Product HighlightsBy Frank Ohlhorst | Print
Re-Imagining Linux Platforms to Meet the Needs of Cloud Service Providers
Web 2.0 technologies have created a new breed of threats for the enterprise. Can solution providers protect the enterprise with the latest Websense service and still sleep at night?
Websense Hosted Security Services is designed to replace traditional hardware-based security appliances with a service that protects an enterprise. At its most basic level, the product acts as a "proxy" for all Web traffic. An enterprise redirects all of its traffic to Websense, which acts as the network gateway. That means all traffic coming in and out of the enterprise networks passes through Websense’s data center and servers. While rerouting traffic can introduce some latency, most users will find the impact minimal.
Websense Hosted Security Services rolls several security services together, e-mail hosting
being one of the most notable. An enterprise redirects all e-mail traffic to
Websense’s servers, and all e-mail is checked for spam, malware, phishing
attacks and so on. All of that takes place before e-mail arrives at any
enterprise server or desktop.
Web filtering is another important component of the service. Administrators can expect to find all of the required rules and recommended blocking categories readily available. An administrator can set what groups/users have access to which Web categories. The rules are fully customizable and, due to the hosted nature of the service, all lists are immediately up-to-date and all rules are applied immediately to all users.
Every incoming and outgoing packet is inspected using a deep packet inspection engine, and threats are identified before the traffic is passed back to the host network. As a service that has ample horsepower behind it, Websense Hosted Security Services is very effective at detecting blended attacks. If an embedded link in an e-mail attempts to spoof a legitimate location and install spyware, the Websense service will prevent the embedded link from arriving in the e-mail, blocking the Web site and preventing the spyware installation.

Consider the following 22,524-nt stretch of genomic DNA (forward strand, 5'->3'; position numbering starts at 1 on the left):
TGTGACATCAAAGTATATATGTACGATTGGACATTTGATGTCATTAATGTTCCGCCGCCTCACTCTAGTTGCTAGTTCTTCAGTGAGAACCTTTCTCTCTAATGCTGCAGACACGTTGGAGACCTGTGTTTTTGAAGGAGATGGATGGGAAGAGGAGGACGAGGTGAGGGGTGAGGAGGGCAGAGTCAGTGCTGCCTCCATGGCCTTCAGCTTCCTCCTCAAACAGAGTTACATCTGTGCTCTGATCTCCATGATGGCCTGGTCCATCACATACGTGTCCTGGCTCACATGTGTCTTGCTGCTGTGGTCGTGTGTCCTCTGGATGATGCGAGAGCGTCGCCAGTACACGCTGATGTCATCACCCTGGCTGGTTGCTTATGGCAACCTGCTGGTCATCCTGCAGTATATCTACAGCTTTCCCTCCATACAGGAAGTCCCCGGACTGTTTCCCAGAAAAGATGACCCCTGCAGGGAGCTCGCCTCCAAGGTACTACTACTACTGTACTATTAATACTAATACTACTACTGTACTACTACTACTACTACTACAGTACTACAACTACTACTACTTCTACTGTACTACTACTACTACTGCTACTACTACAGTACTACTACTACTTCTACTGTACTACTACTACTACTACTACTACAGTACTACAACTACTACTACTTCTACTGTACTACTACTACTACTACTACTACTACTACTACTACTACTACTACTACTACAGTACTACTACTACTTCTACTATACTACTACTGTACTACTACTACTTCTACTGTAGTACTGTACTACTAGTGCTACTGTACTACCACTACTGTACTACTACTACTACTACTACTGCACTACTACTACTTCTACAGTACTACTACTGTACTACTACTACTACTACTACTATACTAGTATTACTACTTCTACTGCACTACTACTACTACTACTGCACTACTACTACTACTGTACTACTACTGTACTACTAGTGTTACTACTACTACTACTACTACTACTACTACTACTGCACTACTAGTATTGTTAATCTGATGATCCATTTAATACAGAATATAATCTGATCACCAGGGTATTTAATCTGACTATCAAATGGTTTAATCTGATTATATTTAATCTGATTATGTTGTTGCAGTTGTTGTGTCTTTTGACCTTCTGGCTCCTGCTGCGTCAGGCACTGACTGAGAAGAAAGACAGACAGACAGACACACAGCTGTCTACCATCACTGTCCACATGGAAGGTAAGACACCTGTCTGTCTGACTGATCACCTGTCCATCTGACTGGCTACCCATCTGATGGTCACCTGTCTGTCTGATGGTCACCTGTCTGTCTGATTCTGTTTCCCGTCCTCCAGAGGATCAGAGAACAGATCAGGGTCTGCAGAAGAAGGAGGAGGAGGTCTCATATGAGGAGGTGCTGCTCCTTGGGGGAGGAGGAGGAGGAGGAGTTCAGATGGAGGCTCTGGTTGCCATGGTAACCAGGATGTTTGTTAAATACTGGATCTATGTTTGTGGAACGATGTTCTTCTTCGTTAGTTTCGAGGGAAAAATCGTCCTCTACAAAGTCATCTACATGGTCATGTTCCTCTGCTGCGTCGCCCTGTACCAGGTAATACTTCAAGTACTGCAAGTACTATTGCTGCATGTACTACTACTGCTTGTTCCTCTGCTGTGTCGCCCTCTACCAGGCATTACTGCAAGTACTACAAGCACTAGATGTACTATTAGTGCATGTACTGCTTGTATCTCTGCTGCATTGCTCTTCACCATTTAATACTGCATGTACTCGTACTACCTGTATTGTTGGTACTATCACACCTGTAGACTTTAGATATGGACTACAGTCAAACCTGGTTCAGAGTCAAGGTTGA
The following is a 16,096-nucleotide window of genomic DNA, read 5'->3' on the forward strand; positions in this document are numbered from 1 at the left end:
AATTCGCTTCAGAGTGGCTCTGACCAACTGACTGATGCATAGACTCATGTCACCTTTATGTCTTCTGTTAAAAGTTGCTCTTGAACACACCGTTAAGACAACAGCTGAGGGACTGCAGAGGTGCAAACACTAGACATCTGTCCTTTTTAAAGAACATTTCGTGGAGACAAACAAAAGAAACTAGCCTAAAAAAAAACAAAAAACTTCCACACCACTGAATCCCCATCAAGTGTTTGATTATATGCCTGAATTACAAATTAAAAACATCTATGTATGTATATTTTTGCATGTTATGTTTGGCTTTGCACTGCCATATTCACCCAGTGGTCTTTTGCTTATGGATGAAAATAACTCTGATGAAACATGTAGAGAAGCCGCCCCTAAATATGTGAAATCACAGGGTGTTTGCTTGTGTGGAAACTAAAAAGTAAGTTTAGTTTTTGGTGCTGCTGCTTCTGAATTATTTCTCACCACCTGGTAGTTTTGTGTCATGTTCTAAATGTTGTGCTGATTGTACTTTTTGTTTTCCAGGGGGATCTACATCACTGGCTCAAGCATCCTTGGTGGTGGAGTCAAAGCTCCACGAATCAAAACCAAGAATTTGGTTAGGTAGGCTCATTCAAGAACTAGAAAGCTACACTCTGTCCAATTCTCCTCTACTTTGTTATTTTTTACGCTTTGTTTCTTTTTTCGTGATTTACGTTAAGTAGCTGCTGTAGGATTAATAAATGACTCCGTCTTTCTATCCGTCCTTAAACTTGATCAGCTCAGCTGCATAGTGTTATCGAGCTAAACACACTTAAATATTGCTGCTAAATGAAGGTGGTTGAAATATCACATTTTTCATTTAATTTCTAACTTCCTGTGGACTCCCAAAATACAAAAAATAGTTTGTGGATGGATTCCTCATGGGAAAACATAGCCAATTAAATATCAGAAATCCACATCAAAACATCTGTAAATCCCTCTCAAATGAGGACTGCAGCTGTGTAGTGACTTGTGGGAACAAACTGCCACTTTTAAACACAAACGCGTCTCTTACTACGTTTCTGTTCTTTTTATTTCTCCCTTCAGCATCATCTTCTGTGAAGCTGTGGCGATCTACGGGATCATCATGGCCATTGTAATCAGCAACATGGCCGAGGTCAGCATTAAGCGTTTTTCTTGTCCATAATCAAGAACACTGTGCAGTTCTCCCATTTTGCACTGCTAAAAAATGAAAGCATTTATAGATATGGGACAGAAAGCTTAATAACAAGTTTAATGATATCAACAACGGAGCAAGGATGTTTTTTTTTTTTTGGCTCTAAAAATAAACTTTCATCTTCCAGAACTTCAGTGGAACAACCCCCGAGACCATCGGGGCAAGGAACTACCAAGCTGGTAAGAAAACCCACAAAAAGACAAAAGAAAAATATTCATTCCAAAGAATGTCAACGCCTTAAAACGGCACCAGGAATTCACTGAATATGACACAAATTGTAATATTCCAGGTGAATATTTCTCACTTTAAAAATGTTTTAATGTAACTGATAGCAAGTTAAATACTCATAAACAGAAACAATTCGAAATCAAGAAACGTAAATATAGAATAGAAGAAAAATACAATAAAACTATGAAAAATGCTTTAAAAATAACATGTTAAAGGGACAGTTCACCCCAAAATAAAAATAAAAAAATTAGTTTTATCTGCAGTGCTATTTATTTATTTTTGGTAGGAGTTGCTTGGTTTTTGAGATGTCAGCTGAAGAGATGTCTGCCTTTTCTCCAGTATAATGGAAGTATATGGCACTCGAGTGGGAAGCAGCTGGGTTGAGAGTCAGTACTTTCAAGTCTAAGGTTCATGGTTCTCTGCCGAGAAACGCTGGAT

Topping off the offering is data leakage prevention. The service monitors outgoing traffic to determine if critical information should not be leaving the network—either by a Web 2.0 application or e-mail.
Normally, a hosted offering requires that administrators create a second user list or to define groups. Websense dispenses with that task by offering directory synchronization. Admin can set up the product to synchronize with Active Directory, which will automatically populate groups, user accounts and other pertinent information on Websense Hosted Security Services.
Administrators will find defining policies straightforward and that none of the product's management screens offers any unwelcome surprises. The process for maintaining the product is straightforward and requires the minimal amount of effort for an administrator. Detailed reports round out the offering, and a real-time dashboard keeps administrators on top of network traffic, allowing a hands-on approach to be taken or to model traffic to better define usage policies.
Once you add it all up, Websense Hosted Security Services proves to be a worthwhile alternative to the many hardware-based solutions on the market and has the features and channel programs in place to make this an attractive offering for solution providers looking to enter the hosted security services realm. Those considering Websense’s hosted offerings may also want to take a look at Purewire, a startup that is focusing only on SAAS-based security and is incorporating support for smartphones and other nontraditional access devices.